The Use Of Medical Records For The Purposes Of Scientific Research

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Introduction The use of medical records for the purposes of scientific research is not a new methodological concept. Physician Alvan Feinstein and co-authors wrote a series of seminal articles articulating the problems associated with medical record reviews in cancer research in 1969 (Feinstein, Pritchett, & Schimpff, 1969a, 1969b). What has changed, however, is the advent of new technology associated with medical records, most notably the rise and proliferation of the electronic health record (EHR). The capabilities of EHRs to integrate patient, clinical, and system-level data into computer-based systems has led to the use of clinical EHRs for numerous research applications including observational, comparative effectiveness, and…show more content…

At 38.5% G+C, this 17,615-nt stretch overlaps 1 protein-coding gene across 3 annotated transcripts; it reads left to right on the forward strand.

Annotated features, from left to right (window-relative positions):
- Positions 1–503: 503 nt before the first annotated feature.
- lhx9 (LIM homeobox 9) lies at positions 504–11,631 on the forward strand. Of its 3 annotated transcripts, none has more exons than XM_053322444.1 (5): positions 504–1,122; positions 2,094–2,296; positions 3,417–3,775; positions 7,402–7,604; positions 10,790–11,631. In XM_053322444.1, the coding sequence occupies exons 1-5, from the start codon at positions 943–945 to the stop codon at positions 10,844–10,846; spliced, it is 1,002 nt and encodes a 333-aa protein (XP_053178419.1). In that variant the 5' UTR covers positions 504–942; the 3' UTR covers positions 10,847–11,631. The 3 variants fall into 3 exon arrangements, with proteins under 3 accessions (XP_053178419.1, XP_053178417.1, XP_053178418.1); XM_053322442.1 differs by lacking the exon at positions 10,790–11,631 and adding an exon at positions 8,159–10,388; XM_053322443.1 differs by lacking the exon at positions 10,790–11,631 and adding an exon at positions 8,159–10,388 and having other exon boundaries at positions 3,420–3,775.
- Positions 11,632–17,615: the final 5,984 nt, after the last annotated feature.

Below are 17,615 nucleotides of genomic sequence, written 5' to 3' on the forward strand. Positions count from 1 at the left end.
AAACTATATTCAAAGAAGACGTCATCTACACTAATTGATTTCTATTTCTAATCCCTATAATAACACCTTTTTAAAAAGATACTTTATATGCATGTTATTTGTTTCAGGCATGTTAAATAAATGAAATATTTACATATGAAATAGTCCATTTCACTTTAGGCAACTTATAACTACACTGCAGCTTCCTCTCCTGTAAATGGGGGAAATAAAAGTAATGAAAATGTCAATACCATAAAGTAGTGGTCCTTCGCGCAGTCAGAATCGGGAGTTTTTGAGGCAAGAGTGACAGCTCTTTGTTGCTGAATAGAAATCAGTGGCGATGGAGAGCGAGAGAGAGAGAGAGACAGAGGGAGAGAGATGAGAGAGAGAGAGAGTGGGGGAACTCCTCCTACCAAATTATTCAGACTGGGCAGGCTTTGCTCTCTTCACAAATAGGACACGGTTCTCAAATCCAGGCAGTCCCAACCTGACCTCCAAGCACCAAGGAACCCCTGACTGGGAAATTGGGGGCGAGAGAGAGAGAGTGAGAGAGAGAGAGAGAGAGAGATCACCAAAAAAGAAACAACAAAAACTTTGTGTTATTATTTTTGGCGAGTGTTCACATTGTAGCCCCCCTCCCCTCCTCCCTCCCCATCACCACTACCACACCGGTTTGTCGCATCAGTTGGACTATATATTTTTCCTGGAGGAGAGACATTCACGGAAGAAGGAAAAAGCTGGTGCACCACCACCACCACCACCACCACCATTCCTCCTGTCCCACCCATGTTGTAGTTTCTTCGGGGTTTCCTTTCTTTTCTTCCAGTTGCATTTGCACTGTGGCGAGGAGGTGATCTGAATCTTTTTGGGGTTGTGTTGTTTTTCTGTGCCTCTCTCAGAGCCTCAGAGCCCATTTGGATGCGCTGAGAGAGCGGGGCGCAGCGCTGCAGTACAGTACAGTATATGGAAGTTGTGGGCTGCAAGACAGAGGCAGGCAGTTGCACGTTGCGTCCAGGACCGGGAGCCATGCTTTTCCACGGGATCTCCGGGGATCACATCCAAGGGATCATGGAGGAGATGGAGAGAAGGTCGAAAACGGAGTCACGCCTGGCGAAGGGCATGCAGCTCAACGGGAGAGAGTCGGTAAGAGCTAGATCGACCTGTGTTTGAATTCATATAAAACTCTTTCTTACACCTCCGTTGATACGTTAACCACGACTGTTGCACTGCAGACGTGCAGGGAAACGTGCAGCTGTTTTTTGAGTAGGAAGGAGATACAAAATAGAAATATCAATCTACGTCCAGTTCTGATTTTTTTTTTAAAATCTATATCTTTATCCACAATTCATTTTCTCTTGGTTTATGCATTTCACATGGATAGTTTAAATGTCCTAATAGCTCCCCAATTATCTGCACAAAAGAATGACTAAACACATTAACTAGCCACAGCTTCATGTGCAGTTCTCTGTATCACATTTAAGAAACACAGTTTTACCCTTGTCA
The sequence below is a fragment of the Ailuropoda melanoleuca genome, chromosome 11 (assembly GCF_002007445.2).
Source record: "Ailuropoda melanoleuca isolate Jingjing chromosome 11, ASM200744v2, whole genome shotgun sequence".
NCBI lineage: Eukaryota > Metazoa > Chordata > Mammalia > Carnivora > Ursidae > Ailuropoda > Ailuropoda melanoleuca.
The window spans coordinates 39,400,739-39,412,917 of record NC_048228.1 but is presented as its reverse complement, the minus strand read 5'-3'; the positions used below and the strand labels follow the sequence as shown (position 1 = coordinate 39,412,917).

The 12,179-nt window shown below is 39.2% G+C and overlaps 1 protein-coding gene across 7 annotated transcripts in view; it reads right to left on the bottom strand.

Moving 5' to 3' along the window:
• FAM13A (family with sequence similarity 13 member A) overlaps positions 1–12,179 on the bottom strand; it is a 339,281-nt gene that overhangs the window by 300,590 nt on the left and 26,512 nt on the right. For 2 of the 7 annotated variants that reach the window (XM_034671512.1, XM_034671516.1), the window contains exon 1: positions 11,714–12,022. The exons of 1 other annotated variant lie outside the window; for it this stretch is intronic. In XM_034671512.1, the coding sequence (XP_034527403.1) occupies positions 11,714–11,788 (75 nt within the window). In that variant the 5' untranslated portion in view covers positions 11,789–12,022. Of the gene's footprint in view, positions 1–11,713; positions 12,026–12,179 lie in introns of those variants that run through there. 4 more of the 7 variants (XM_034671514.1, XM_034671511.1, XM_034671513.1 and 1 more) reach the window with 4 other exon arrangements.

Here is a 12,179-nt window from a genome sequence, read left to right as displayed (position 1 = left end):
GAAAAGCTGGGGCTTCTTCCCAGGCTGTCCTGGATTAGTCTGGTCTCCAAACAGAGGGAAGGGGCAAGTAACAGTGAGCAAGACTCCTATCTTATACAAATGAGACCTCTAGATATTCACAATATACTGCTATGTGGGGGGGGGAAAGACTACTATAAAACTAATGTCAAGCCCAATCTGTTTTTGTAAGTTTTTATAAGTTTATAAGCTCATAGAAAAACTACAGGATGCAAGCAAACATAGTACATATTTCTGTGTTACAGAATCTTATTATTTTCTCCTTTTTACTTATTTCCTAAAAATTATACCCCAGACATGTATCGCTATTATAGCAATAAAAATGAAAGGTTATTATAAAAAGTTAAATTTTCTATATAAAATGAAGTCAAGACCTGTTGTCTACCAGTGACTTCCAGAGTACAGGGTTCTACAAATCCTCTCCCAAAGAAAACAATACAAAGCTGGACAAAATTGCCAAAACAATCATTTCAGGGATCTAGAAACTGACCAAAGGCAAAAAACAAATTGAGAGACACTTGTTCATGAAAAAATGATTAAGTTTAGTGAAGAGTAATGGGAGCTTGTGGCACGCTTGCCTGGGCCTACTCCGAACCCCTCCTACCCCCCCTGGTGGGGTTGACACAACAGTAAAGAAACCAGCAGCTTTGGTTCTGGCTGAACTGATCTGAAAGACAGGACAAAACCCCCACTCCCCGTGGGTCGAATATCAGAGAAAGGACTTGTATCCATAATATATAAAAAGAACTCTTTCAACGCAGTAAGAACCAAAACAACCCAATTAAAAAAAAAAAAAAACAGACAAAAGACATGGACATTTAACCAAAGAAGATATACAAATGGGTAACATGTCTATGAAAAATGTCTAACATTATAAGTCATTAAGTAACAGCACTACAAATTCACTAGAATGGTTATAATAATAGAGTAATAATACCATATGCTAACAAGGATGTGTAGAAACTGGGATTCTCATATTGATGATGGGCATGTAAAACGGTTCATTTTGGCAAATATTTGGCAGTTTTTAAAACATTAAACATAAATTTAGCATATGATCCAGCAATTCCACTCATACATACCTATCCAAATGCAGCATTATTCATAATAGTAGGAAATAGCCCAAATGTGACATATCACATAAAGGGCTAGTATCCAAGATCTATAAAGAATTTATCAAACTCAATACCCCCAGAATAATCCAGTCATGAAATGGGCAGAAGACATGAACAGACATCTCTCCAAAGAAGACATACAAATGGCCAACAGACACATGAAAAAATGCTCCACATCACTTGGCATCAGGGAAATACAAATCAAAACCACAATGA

For example, Brennan & Watson (2012) found over 1600 adults over the age of 30 miscoded as having attended outpatient child and adolescent psychiatry services in the National Health System EHR database, a likely error in data imputation (Brennan & Watson, 2012). Data abstraction methods that use automated abstraction techniques for EHRs may also have issues related to data accuracy. For example, when compared to manual chart abstraction of EHR data, automated data extraction techniques have variable positive predictive values, some as low as 20% (Kahn et al., 2012; Mullooly, Donahue, DeStefano, Baggs, & Eriksen, 2008). Complete Data and the Abscense of Evidence Data completeness in EHR data quality represents the overall completeness of the data, also defined as the degree of missing values within the database or dataset (Schafer & Graham, 2002). Data completeness is context driven, meaning not all missing data is missing for the same reason. For example, cosmologist Martin Rees in pondering the abscense of data indicating extraterrestrial life succinctly described the problem as “absence of evidence is not evidence of absence” suggest that evaluation of missing data requires key consideration of missing data context (Oliver, Billingham, Breu, Guggenbichler, &
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